“By his long, ridiculous coat, his long English shoes, by his manners of a tutor out of a situation, by his high collar, white necktie and straight hair, by his humble face of a priest, I immediately recognized the first as a Protestant minister.
“The second was the porter of the house, who belonged to the reformed religion and had followed us, and having seen our defeat had gone to fetch his own priest, in hopes of a better fate. My uncle seemed mad with rage! If the sight of the Catholic priest, of the priest of his ancestors, had irritated the Marquis de Fumerol, who had become a freethinker, the sight of his porter’s minister made him altogether beside himself. I therefore took the two men by the arm and threw them out of the room so violently that they embraced each other twice, between the two doors which led to the staircase, and then I disappeared in my turn and returned to the kitchen, which was our headquarters, in order to take counsel with my mother and the Abbé.
“But Mélani came back in terror, sobbing out: ‘He is dying . . . he is dying . . . come immediately . . . he is dying. . . . ’
“My mother rushed out. My uncle had fallen onto the ground, full length along the floor, and did not move. I fancy he was already dead. My mother was superb at that moment! She went straight up to the two girls who were kneeling by the body and trying to raise it up, and pointing to the door with irresistible authority, dignity and majesty, she said: ‘Now it is for you to go out.’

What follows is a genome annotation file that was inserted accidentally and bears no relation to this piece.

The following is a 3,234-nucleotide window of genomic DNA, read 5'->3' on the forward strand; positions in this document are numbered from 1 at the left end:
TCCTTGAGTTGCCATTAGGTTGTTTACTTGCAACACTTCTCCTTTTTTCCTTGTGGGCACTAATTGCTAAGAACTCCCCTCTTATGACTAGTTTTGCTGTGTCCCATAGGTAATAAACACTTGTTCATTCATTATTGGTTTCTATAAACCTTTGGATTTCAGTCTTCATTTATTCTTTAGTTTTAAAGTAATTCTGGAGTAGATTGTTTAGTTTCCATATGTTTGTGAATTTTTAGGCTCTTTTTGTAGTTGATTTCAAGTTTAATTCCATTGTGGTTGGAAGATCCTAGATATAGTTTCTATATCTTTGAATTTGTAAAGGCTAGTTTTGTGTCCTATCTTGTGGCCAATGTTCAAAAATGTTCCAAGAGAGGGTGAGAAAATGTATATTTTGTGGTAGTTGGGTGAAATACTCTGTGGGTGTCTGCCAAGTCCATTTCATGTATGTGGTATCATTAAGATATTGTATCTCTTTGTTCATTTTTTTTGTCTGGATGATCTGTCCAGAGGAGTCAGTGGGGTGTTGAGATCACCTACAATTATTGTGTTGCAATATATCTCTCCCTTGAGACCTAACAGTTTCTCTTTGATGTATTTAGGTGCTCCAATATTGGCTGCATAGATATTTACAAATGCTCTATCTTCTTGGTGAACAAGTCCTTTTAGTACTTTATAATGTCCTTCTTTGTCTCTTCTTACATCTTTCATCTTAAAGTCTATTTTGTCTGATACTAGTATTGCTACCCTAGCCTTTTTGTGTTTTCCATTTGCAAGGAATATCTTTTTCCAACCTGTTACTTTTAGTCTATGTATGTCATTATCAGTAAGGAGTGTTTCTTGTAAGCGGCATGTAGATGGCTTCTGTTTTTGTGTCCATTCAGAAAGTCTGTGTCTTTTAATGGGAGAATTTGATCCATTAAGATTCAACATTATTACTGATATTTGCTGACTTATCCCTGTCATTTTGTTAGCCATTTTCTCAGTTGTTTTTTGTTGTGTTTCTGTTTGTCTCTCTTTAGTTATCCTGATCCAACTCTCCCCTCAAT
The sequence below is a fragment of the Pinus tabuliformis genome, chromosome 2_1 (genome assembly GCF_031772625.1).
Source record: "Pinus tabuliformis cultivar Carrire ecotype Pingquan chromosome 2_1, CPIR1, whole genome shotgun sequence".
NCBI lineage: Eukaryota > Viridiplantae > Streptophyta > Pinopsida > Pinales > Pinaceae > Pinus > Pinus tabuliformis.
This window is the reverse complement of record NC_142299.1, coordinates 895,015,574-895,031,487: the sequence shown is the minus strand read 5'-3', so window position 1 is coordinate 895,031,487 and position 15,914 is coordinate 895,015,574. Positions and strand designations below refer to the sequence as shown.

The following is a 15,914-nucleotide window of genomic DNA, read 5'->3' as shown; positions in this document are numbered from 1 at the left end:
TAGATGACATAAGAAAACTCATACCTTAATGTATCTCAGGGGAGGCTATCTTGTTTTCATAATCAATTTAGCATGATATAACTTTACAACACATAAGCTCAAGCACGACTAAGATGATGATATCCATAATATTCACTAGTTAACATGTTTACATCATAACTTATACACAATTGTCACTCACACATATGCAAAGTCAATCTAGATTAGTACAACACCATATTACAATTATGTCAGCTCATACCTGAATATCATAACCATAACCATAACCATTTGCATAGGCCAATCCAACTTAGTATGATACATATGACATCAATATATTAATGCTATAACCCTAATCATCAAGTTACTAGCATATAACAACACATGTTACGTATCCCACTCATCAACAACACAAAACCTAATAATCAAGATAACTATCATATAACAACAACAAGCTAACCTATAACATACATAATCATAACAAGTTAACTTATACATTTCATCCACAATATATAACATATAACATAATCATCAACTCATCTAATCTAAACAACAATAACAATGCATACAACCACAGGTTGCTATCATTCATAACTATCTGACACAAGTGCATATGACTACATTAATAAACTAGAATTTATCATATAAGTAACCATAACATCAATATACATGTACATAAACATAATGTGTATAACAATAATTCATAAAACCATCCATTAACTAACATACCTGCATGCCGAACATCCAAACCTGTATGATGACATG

“And they went out without a protest, and without saying a word. I must add, that I was getting ready to turn them out as unceremoniously as I had done the parson and the porter.
“Then the Abbé Poivron administered the last sacrament to my uncle with all the customary prayers and remitted all his sins, while my mother sobbed, kneeling near her brother. Suddenly, however, she exclaimed: ‘He recognized me; he pressed my hand; I am sure he recognized me!!! . . . and that he thanked me! Oh, God, what happiness!’
“Poor Mamma! If she had known or guessed to whom those thanks ought to have been addressed!
“They laid my uncle on his bed; he was certainly dead that time.
“‘Madame,’ Mélani said, ‘we have no sheets to bury him in; all the linen belongs to those two young ladies,’ and when I looked at the omelette which they had not finished, I felt inclined to laugh and to cry at the same time. There are some strange moments and some strange sensations in life, occasionally!
“We gave my uncle a magnificent funeral, with five speeches at the grave. Baron de Croiselles, the Senator, showed in admirable terms, that God always returns victorious into well-born souls which have gone astray for a moment. All the members of the Royalist and Catholic party followed the funeral procession with the enthusiasm of triumphers, speaking of that beautiful death, after a somewhat restless life.”
Viscount Roger ceased speaking, and those around him laughed. Then somebody said: “Bah! That is the story of conversions in Extremis.”
Last updated Monday, December 22, 2014 at 10:53